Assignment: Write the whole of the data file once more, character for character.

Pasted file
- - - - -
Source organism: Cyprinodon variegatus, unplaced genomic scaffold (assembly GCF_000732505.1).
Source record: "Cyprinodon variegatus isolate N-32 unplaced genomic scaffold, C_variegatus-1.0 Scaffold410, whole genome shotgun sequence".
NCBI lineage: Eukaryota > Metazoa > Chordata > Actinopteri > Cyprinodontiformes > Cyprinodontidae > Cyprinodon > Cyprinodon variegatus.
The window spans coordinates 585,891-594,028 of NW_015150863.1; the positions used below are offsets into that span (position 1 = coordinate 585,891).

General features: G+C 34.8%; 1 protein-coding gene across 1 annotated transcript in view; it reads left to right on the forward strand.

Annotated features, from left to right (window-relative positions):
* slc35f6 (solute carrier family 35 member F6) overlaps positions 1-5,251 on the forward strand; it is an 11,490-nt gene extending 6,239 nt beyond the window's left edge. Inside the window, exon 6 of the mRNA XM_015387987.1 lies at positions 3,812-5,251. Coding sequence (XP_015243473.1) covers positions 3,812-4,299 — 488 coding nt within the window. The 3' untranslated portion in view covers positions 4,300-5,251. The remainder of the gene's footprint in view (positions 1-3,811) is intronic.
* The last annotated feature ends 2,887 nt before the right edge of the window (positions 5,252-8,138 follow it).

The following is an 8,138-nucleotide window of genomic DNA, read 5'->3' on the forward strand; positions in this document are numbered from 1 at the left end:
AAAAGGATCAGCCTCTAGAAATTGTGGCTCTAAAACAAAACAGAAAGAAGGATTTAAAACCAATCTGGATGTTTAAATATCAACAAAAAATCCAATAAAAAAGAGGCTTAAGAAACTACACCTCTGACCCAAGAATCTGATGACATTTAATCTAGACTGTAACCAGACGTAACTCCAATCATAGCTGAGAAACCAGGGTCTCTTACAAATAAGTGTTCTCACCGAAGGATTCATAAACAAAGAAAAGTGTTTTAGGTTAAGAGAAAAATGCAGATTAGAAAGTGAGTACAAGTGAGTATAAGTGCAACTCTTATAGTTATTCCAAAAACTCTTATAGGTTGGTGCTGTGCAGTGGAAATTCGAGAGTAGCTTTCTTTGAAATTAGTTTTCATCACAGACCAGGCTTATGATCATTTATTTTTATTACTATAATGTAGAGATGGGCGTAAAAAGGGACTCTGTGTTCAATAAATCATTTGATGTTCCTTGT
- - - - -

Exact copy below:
Source organism: Cyprinodon variegatus, unplaced genomic scaffold (assembly GCF_000732505.1).
Source record: "Cyprinodon variegatus isolate N-32 unplaced genomic scaffold, C_variegatus-1.0 Scaffold410, whole genome shotgun sequence".
NCBI lineage: Eukaryota > Metazoa > Chordata > Actinopteri > Cyprinodontiformes > Cyprinodontidae > Cyprinodon > Cyprinodon variegatus.
The window spans coordinates 585,891-594,028 of NW_015150863.1; the positions used below are offsets into that span (position 1 = coordinate 585,891).

General features: G+C 34.8%; 1 protein-coding gene across 1 annotated transcript in view; it reads left to right on the forward strand.

Annotated features, from left to right (window-relative positions):
* slc35f6 (solute carrier family 35 member F6) overlaps positions 1-5,251 on the forward strand; it is an 11,490-nt gene extending 6,239 nt beyond the window's left edge. Inside the window, exon 6 of the mRNA XM_015387987.1 lies at positions 3,812-5,251. Coding sequence (XP_015243473.1) covers positions 3,812-4,299 — 488 coding nt within the window. The 3' untranslated portion in view covers positions 4,300-5,251. The remainder of the gene's footprint in view (positions 1-3,811) is intronic.
* The last annotated feature ends 2,887 nt before the right edge of the window (positions 5,252-8,138 follow it).

The following is an 8,138-nucleotide window of genomic DNA, read 5'->3' on the forward strand; positions in this document are numbered from 1 at the left end:
AAAAGGATCAGCCTCTAGAAATTGTGGCTCTAAAACAAAACAGAAAGAAGGATTTAAAACCAATCTGGATGTTTAAATATCAACAAAAAATCCAATAAAAAAGAGGCTTAAGAAACTACACCTCTGACCCAAGAATCTGATGACATTTAATCTAGACTGTAACCAGACGTAACTCCAATCATAGCTGAGAAACCAGGGTCTCTTACAAATAAGTGTTCTCACCGAAGGATTCATAAACAAAGAAAAGTGTTTTAGGTTAAGAGAAAAATGCAGATTAGAAAGTGAGTACAAGTGAGTATAAGTGCAACTCTTATAGTTATTCCAAAAACTCTTATAGGTTGGTGCTGTGCAGTGGAAATTCGAGAGTAGCTTTCTTTGAAATTAGTTTTCATCACAGACCAGGCTTATGATCATTTATTTTTATTACTATAATGTAGAGATGGGCGTAAAAAGGGACTCTGTGTTCAATAAATCATTTGATGTTCCTTGT